Dronecode, a nonprofit organization who are developing a common, shared open source platform for unmanned aerial vehicles (UAVs), recently announced a key milestone. The organization have gained investments from 27 new member organizations, and has formed technical working groups in order to advance the Dronecode platform.
In total Dronecode have received investments from 51 member organizations, and its membership has nearly tripled since its emergence. Qualcomm Technologies, Inc., a subsidiary of Qualcomm Incorporated, and one of Dronecode’s founding members, have agreed to become a platinum level investor as it launches new products for the UAV ecosystem. Recently Qualcomm Technologies, Inc. rolled out Qualcomm® Snapdragon Flight™, a highly integrated 58x40mm board intended for robotics and consumer drones applications. The Snapdragon Flight is based on a Qualcomm® Snapdragon™ 801 processor, and with Dronecode PX4 open source UAV software and robust connectivity, bringing advanced mobile technologies to create consumer drones in a new class.
According to reports from BI Intelligence's "Drone Market Forecast 2015", the top growth rate for UAVs or drones is commercial opportunities across applications in numerous sectors such as utilities, energy, mining, agriculture, and construction. The Dronecode Project unites the industry using a neutral, open source platform with the aim to assist the drone industry overcome hardware and software barriers, and to speed up the process of adopting drones for critical applications.
The most recent Dronecode members include silver members AirMap, Aerotenna LLC, Airphrame, AutoModality, Altitude Angel, CUAV, BirdsEyeView Aerobotics, Dig.y.Sol, DroneDeploy, Droidika, DroneWorks Inc., EnRoute, Emlid, Hex Technologies Limited, Falcon Unmanned, InspecTools, Incite Focus, Matternet, ProfiCNC, Sentera, Skedans, Yin Yan Tech US Inc. and Zubax. Stanford University Aerospace Design Lab, OpenTX Project, Humanitarian UAV network, and UAVCAN are new sponsored members.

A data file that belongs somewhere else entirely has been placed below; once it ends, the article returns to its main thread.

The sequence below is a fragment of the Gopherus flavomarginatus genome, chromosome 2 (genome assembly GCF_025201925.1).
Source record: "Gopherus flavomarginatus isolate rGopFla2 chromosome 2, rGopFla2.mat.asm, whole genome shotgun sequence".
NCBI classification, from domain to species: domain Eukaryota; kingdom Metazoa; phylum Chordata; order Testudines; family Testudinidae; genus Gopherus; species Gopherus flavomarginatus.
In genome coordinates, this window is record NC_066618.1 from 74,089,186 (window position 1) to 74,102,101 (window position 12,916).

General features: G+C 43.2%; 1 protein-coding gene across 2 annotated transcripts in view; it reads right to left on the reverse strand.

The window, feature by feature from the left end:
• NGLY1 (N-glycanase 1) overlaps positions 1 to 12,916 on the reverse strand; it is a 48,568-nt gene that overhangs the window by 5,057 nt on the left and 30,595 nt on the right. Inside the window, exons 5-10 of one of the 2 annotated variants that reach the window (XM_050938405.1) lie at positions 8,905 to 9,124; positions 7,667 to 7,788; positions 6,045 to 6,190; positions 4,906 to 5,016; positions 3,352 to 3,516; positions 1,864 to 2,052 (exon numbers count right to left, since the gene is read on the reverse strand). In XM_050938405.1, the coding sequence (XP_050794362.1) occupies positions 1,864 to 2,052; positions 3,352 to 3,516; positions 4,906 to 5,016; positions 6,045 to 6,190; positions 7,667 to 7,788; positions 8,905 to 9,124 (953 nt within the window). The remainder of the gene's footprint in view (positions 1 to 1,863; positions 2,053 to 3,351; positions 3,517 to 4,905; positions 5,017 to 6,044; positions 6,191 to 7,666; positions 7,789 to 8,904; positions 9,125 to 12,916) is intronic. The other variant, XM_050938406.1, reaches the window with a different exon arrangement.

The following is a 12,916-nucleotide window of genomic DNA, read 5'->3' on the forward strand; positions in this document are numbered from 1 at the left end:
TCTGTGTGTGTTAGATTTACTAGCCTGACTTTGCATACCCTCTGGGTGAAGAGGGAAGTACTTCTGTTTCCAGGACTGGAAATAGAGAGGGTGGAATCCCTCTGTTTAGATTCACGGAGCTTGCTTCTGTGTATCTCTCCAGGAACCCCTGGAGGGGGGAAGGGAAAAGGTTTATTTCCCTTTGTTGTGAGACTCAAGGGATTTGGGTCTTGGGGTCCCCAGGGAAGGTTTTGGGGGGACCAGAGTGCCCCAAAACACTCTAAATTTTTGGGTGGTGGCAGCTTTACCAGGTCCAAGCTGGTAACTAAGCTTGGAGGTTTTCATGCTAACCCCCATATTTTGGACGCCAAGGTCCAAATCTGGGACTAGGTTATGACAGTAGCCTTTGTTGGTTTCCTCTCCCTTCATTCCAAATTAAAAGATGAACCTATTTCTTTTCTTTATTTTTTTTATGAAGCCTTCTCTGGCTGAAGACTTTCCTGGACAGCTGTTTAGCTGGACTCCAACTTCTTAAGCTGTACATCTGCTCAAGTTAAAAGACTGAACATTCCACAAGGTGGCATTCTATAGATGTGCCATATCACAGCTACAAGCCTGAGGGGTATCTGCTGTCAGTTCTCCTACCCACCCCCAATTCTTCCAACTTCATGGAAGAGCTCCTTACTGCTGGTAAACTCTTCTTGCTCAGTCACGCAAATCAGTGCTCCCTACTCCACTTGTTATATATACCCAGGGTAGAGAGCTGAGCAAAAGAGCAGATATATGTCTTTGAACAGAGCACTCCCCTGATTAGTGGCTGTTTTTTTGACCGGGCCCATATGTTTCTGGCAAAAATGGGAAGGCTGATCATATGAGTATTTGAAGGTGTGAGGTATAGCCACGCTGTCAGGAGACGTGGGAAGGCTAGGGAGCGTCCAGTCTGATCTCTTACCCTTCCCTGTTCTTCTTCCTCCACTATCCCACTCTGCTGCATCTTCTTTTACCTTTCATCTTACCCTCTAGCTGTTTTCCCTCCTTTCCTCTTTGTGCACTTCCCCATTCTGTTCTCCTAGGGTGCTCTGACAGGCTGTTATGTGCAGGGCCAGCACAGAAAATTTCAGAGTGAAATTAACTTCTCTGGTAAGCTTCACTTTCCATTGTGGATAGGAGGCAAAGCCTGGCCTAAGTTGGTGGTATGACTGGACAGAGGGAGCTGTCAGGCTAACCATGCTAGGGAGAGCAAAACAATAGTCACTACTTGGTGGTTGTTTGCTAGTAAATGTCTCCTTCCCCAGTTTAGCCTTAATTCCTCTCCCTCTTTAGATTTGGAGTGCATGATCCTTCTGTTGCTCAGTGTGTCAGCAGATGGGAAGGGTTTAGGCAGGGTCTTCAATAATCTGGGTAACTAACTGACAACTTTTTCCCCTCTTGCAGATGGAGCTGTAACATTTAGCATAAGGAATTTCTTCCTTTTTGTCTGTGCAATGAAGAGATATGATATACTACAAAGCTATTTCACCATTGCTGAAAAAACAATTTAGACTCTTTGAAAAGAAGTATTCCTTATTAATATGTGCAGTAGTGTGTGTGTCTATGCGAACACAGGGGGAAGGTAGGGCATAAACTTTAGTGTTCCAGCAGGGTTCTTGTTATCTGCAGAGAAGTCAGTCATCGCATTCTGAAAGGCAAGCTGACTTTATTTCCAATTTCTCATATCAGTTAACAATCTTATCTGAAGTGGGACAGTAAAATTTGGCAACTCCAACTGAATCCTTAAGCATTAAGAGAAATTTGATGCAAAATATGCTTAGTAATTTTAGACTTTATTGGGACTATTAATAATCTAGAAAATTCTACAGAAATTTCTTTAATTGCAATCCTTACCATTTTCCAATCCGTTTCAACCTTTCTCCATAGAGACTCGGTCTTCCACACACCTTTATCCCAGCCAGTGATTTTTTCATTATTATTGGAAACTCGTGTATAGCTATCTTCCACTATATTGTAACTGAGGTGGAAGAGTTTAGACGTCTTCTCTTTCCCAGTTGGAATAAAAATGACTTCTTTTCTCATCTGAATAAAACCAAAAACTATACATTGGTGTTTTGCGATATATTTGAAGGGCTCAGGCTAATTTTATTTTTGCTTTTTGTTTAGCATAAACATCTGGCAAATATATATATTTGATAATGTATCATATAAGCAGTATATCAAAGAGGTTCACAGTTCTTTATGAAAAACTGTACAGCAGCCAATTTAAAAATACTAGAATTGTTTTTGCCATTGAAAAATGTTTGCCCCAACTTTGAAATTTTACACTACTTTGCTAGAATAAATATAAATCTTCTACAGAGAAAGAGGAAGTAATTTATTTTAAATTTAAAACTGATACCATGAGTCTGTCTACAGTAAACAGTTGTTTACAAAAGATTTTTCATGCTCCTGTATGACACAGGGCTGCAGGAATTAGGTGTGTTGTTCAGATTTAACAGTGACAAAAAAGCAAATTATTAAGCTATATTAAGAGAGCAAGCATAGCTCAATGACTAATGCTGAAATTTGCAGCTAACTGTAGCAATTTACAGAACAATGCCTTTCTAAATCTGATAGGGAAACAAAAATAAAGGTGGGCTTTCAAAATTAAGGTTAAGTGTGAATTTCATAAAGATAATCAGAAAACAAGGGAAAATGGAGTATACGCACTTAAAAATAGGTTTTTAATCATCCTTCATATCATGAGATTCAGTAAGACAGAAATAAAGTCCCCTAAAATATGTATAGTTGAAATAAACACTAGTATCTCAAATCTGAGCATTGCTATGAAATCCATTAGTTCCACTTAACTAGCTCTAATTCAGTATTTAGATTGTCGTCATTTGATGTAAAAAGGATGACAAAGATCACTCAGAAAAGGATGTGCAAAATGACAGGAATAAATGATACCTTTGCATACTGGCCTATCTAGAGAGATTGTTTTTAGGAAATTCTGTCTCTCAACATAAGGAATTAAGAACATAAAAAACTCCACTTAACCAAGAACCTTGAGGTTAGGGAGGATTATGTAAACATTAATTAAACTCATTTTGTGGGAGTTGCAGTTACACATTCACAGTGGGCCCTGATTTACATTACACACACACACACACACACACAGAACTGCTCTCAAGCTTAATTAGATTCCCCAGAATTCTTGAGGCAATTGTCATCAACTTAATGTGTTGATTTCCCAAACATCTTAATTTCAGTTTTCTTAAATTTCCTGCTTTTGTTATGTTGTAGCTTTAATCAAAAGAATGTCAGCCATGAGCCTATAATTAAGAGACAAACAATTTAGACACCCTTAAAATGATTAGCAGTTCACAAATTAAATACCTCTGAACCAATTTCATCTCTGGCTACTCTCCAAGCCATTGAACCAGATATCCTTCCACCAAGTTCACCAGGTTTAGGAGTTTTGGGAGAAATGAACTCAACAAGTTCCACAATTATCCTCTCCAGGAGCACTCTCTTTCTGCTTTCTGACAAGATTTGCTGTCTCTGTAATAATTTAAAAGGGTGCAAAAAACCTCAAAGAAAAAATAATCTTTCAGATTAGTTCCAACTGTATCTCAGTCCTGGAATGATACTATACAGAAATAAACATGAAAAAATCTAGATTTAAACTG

The Dronecode Project is also forming three technical working groups in order to improve interoperability and standardization in the areas of airspace management; camera and gimbal controls; and hardware/software interfaces.
The details regarding the three technical working groups are given below:
The Airspace Working Group was assembled to establish common data types, formats, and units which all airspace providers can transmit and receive. This working group will also conduct discussions on best practices on how to ensure separation between aircraft(s) and draw an agreement on common response behavior.
The MAVlink Camera Working Group will be assisting camera manufacturers who are implementing the MAVlink protocol in cameras. The working group will also be working with manufacturers and developers to expand the Dronecode platform to support additional cameras and operations.
The Hardware Working Group’s mission is to establish electrical and mechanical standards for interfaces to the autopilot and the peripherals. This will produce an enhanced formal interface between software and hardware development and combine the efforts put in by the Dronecode members and the open source developers working to advance UAVs.
From increasing member investments to a growing, vibrant developer community, the Dronecode Project's first year has been extremely exciting. By bringing efforts together to establish a common platform and utilizing open source best practices, we're able to build the foundation for a new era of drone applications that extend from the camera to the cloud. The Dronecode "full-stack" platform approach, combined with the hardware and software innovations of its members, will bring about a new generation of drones that are autonomous, aware of their environments, and continuously connected -- an airborne Internet of Things.
Chris Anderson, 3DR CEO and Dronecode Board of Directors Chairman.
The Dronecode Project falls under a Linux Foundation Collaborative Project. The Linux Foundation was established in 2000, and today it offers training, tools, and events to meet any open source project. Together they deliver an economic impact not achievable by any one country.